If you do put yours encased in concrete, please be sure to call my company when you want to make modifications. We sure could use the business.


-- Rustfever, Central California

View Grandpa's profile


3259 posts in 2668 days

#5 posted 01-17-2012 05:51 AM

Rustfever I can’t disagree that anything in concrete is a difficult matter when there is a problem but I can abandon my circuits in the floor and go overhead with a minimum of work so what is lost for me. Less than $200 I think. Then I could have what you have. I could also pull new wiring through the conduit. I pulled it once and I guess it will pull again. The problem is when the concrete cracks and shifts and things open up. usually duct work opens and collapses. I am not a proponent of putting dust collection in a floor and don’t like any heating cooling ducts in a concrete floor. I have seen problems with water pipes under a concrete floor yet they are very popular in my area of the country. I have been very happy with my receptacles in the floor for the past 12 years. I would do them again. If there is a problem then I could run drop cords like most people or I could run power from overhead to the tools in the center of the room. Yes I would still do it again.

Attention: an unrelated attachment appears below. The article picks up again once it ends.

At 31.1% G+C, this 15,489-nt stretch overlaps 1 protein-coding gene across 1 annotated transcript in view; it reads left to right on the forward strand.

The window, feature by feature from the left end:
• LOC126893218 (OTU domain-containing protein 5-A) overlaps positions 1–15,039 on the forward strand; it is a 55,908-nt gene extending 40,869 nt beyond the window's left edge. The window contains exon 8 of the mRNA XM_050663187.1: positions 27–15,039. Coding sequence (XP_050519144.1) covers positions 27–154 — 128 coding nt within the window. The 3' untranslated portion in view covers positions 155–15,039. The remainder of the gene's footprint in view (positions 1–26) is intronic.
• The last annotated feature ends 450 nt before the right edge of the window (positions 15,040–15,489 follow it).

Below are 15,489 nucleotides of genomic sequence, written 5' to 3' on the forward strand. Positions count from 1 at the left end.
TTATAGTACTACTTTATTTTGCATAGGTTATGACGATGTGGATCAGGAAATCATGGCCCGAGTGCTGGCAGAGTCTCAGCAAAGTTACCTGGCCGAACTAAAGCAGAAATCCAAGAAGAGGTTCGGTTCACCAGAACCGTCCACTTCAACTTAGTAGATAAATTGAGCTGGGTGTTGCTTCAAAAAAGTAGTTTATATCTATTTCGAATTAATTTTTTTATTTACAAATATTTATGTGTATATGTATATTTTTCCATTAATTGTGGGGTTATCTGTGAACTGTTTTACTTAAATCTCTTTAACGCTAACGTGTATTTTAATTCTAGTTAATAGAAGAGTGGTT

View helluvawreck's profile


31019 posts in 2860 days

#6 posted 01-17-2012 07:03 PM

I’ve worked in manufacturing (mostly engineering and maintenance) for 40 years and I like everything in the open where you can get to it when you need to work on it or modify it. That’s also the way that I like it in my shop as well. It will save you money and trouble to do it that way.


-- helluvawreck aka Charles,